Before he became Talladega’s all-time winning car owner with 12 victories, Richard Childress competed as a driver. His first career NASCAR start was at Talladega in ’69, and he used his purse winnings from that race to invest in kick-starting his racing team. Today, Richard Childress Racing fields three teams in both the NASCAR Sprint Cup and Nationwide Series.

“Talladega Superspeedway has always been special to me since I started my NASCAR career there,” admitted Childress, who finished 23rd behind winner Richard Brickhouse nearly 45 years ago. “I still love driving through the tunnel twice a year because I know what the place is all about. It’s fun for the fans and the competitors, and just a great place to be. My grandsons, Ty and Austin, and I love going out on Talladega Blvd in the infield to mingle with the fans—something NASCAR was founded on. Our sponsors love Talladega, too, and it’s one of their ‘must-see’ places to go to entertain their customers and employees. It’s just an amazing destination for everyone.”

The Coca-Cola Company is one of those corporate partners that Childress is referring to. Coca-Cola also teams up with Talladega Superspeedway and NASCAR.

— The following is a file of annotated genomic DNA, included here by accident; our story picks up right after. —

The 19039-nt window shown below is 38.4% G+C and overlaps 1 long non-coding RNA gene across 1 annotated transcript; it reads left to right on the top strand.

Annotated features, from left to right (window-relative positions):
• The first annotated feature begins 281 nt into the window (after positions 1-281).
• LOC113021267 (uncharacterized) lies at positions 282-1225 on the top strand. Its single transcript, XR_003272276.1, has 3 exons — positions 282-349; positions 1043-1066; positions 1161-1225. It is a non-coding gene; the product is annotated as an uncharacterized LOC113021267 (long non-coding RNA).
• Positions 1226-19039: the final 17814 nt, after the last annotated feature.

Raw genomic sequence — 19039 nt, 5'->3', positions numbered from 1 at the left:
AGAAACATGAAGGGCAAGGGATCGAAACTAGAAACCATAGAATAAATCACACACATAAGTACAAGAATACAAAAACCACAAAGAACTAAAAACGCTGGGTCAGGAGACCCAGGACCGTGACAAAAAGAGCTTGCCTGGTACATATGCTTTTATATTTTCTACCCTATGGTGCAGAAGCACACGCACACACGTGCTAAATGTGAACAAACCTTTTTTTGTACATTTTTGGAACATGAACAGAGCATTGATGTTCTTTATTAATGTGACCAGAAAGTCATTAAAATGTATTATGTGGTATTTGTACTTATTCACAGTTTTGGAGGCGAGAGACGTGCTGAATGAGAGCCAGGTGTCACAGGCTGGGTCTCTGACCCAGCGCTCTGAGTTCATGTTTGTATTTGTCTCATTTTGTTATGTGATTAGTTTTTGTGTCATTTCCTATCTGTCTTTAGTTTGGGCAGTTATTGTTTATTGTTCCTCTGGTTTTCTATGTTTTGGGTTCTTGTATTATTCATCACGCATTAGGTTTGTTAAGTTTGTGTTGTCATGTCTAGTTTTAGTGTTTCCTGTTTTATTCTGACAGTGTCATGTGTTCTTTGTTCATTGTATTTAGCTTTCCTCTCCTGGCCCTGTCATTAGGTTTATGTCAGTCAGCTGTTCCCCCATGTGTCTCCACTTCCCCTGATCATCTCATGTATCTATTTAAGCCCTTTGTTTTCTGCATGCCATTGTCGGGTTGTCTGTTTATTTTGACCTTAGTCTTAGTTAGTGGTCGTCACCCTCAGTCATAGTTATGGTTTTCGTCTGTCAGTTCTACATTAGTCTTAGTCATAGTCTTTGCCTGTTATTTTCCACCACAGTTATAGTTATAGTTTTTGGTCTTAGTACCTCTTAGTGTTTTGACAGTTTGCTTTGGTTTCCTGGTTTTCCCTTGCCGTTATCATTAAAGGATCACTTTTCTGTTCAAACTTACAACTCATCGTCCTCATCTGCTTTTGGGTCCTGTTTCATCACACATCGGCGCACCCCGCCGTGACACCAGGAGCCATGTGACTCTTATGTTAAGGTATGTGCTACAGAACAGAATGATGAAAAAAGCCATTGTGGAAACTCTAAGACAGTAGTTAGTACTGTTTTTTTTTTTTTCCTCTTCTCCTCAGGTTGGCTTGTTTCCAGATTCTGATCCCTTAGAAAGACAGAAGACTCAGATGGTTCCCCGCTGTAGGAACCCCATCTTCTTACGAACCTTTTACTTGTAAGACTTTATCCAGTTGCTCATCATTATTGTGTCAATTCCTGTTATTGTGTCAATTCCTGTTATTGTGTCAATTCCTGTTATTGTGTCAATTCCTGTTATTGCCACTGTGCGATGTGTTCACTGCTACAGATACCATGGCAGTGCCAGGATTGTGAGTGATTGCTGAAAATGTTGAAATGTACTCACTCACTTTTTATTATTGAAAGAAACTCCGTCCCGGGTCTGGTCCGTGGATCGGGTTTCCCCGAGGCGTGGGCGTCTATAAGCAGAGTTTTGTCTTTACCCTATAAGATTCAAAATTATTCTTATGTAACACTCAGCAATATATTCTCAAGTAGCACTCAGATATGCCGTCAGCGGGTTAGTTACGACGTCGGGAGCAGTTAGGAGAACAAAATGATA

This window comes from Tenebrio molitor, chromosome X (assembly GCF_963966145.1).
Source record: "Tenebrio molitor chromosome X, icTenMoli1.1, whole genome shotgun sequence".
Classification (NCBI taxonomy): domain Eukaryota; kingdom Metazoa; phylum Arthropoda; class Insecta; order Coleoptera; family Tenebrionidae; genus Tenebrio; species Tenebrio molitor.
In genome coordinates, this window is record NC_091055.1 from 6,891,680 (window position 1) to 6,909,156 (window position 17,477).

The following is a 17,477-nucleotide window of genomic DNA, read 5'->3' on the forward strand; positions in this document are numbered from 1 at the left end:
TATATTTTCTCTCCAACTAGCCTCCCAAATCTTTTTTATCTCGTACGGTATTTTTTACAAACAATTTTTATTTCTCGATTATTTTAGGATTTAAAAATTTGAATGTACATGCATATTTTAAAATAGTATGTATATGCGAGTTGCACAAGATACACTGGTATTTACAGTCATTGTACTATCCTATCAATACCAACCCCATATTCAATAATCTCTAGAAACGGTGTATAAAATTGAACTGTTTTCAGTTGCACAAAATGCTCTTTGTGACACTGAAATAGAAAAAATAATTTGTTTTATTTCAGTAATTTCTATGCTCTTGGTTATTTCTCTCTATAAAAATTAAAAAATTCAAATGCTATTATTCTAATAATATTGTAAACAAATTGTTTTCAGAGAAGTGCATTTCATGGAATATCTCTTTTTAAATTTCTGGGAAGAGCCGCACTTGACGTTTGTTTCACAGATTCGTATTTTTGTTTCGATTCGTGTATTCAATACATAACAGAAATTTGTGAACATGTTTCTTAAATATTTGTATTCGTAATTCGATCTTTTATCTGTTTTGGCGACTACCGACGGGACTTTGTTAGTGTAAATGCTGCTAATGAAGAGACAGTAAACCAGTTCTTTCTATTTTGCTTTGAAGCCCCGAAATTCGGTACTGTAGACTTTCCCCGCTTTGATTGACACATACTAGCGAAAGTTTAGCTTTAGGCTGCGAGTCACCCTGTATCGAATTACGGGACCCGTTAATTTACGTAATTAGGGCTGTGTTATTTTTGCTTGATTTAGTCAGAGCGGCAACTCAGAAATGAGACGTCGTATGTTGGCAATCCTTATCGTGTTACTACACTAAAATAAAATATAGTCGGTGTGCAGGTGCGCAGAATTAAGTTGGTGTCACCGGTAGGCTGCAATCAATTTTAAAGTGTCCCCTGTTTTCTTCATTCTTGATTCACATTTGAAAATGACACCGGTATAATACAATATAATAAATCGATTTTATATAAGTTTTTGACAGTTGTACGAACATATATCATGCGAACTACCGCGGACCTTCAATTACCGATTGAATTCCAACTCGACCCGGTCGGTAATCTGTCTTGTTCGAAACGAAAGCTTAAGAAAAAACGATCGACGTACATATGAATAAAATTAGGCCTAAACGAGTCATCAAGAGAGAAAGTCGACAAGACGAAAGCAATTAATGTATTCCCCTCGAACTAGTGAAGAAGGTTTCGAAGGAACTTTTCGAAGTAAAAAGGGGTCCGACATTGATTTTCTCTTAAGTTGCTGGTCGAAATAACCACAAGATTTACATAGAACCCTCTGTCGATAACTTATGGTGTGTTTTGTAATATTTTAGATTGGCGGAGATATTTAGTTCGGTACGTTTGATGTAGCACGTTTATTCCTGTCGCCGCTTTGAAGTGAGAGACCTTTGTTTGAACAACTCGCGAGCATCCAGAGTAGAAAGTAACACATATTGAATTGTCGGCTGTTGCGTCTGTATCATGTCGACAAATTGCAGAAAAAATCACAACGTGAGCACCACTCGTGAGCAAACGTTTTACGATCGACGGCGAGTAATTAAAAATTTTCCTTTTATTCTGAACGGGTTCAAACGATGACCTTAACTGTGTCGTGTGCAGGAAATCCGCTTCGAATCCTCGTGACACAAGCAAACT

“The synergy between NASCAR, Talladega Superspeedway and the teams is a large part of our strategic marketing initiatives each year,” added Brenda Staton, Coca-Cola Refreshments Marketing Activation Manager. “We have been able to utilize national, regional and local promotional programming, cementing the Coca-Cola brand as a partner to NASCAR, the track and teams. It’s a win-win.” 

About Talladega Superspeedway

NASCAR speeds back into Talladega Superspeedway October 17-19 for the GEICO 500 Sprint Cup Series race and fred’s 250 Powered by Coca-Cola Camping World Truck Series event. NASCAR’s Most Competitive Track (record 88 lead changes in 188 laps), with the circuit’s steepest banking (33 degrees) and longest distance (2.66 miles), is also the most fun and fan-friendly, offering up hundreds of acres of free camping, amazing kids ticket prices and special offers for military members and college students. Talladega Superspeedway is NASCAR’s “Party Capital” thanks to the track’s infamous infield and world renowned Talladega Blvd. The historic venue has always worked hard to enhance the fan experience in every way and now features the most comfortable seats in motorsports, large video viewing boards (a new initiative planned for future implementation at all ISC tracks) lining the frontstretch and endless activities for fans throughout its event weekends. Log on to www.talladegasuperspeedway.com or call 877-Go2-DEGA for more information. This is more than a race, this is Talladega!

Use Of This Site Signifies That You Agree To The Terms Of Use
© 2018 Talladega Superspeedway


ISC Track Sites